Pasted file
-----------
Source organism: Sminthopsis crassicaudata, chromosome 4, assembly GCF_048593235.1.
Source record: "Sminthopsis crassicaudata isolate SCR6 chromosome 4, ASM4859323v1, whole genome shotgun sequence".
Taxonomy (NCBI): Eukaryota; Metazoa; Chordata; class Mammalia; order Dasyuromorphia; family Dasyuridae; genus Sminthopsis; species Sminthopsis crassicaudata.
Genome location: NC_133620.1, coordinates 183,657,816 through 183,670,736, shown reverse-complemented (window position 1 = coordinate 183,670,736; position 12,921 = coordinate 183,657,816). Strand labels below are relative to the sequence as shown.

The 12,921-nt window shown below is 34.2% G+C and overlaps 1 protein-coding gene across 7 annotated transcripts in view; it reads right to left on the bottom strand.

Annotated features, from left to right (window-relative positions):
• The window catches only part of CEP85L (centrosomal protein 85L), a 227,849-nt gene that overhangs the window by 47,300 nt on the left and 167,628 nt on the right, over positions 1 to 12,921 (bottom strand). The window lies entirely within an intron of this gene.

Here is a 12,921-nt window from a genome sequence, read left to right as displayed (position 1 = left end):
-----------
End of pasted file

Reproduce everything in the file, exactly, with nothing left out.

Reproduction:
Source organism: Sminthopsis crassicaudata, chromosome 4, assembly GCF_048593235.1.
Source record: "Sminthopsis crassicaudata isolate SCR6 chromosome 4, ASM4859323v1, whole genome shotgun sequence".
Taxonomy (NCBI): Eukaryota; Metazoa; Chordata; class Mammalia; order Dasyuromorphia; family Dasyuridae; genus Sminthopsis; species Sminthopsis crassicaudata.
Genome location: NC_133620.1, coordinates 183,657,816 through 183,670,736, shown reverse-complemented (window position 1 = coordinate 183,670,736; position 12,921 = coordinate 183,657,816). Strand labels below are relative to the sequence as shown.

The 12,921-nt window shown below is 34.2% G+C and overlaps 1 protein-coding gene across 7 annotated transcripts in view; it reads right to left on the bottom strand.

Annotated features, from left to right (window-relative positions):
• The window catches only part of CEP85L (centrosomal protein 85L), a 227,849-nt gene that overhangs the window by 47,300 nt on the left and 167,628 nt on the right, over positions 1 to 12,921 (bottom strand). The window lies entirely within an intron of this gene.

Here is a 12,921-nt window from a genome sequence, read left to right as displayed (position 1 = left end):